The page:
HALIFAX — Nova Scotia health officials on Friday announced a change to the province's COVID-19 testing regime in response to the continued high number of new daily infections driven by the Omicron variant of the novel coronavirus.
Starting Monday, residents who have symptoms of COVID-19 or who are close contacts of people who have tested positive will need to complete an online self-assessment to find out whether they need a PCR test or a rapid test.
Chief medical officer of health Dr. Robert Strang said in a news release that the province has "finite resources" for lab-based testing and a limited supply of rapid tests.
"We need to use those resources wisely given the current epidemiology," Strang said.
The province reported 611 new cases of COVID-19 Friday — slightly down from Thursday's record of 689.
Strang noted that Nova Scotians had been encouraged to use rapid tests before gathering with others. But he said the recent surge in cases is straining the province's testing capacity and that rapid tests or PCR testing should be prioritized for people who have symptoms or who have been identified as close contacts.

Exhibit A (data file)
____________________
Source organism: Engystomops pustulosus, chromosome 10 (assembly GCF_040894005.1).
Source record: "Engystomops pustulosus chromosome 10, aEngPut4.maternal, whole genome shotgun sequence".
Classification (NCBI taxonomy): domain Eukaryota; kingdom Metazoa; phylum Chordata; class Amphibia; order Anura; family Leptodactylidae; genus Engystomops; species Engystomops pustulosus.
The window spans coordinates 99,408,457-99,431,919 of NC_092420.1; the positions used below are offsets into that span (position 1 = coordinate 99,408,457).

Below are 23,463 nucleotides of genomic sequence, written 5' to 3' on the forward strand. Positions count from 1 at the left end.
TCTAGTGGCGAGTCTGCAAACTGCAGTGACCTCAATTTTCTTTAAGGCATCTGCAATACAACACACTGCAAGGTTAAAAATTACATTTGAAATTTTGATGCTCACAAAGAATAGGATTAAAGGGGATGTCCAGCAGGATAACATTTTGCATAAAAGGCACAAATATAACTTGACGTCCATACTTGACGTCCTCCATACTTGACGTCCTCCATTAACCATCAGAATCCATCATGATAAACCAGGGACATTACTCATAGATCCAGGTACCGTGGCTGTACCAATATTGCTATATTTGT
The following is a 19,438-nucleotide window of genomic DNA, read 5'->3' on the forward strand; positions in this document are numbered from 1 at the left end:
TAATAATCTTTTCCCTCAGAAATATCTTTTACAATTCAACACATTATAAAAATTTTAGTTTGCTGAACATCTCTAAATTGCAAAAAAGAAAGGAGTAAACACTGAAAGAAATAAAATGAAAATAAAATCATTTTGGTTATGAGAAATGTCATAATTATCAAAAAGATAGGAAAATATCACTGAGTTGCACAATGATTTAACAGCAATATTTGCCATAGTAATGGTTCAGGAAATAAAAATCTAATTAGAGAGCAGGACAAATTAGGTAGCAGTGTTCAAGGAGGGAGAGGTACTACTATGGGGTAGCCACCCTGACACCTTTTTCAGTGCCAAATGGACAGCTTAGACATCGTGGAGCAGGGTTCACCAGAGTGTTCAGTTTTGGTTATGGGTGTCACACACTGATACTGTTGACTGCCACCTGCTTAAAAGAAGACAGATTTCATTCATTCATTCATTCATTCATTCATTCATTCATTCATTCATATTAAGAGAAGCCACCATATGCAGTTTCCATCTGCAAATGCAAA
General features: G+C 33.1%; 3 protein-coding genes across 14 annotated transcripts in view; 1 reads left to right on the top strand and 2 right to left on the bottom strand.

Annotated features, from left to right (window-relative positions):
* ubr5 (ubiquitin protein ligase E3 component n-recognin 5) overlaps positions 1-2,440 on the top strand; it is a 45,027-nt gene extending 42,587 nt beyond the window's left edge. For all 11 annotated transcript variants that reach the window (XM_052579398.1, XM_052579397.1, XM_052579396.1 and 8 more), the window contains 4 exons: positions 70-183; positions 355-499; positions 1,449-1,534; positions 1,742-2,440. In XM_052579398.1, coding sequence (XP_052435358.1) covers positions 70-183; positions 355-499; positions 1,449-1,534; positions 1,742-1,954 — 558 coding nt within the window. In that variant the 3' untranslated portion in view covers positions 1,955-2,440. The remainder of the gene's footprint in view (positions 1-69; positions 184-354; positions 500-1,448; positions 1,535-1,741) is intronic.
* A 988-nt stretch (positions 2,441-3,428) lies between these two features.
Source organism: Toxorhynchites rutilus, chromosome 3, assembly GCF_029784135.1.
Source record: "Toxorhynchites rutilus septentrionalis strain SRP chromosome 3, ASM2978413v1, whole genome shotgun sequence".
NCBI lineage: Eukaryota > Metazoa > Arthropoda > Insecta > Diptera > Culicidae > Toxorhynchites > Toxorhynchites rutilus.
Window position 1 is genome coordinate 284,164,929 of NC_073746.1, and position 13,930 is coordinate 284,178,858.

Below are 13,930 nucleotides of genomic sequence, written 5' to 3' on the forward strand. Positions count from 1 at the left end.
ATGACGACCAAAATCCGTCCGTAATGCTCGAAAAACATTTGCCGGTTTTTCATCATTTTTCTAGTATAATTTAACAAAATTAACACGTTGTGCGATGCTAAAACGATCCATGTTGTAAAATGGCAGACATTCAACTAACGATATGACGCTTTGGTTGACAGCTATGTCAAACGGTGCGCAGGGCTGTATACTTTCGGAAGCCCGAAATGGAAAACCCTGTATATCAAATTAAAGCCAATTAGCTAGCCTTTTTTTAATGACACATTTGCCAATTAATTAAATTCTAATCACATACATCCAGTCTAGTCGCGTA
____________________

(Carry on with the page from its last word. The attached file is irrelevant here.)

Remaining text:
"Our priority for PCR testing has to be on people who are most vulnerable to disease and people who are needed to keep our health-care system running," Strang said. "But everyone who needs a COVID-19 test will get one."
"For at least the next few weeks, everyone needs to limit socializing to their consistent group of 10, which includes their own household, so there shouldn't be a need for a lot of testing for social occasions," he said.
The new cases reported Friday included 393 in the Halifax area, 99 in the province's western zone, 60 in the eastern zone and 59 in the northern zone.
Public health also reported one new case at Parkstone Enhanced Care in Halifax, where a total of two residents and two staff members at the long-term care facility have tested positive.
Nova Scotia has 4,266 active reported cases of COVID-19 and 15 people in hospital with the disease, including four patients in intensive care.
This report by The Canadian Press was first published Dec. 24, 2021.
The Canadian Press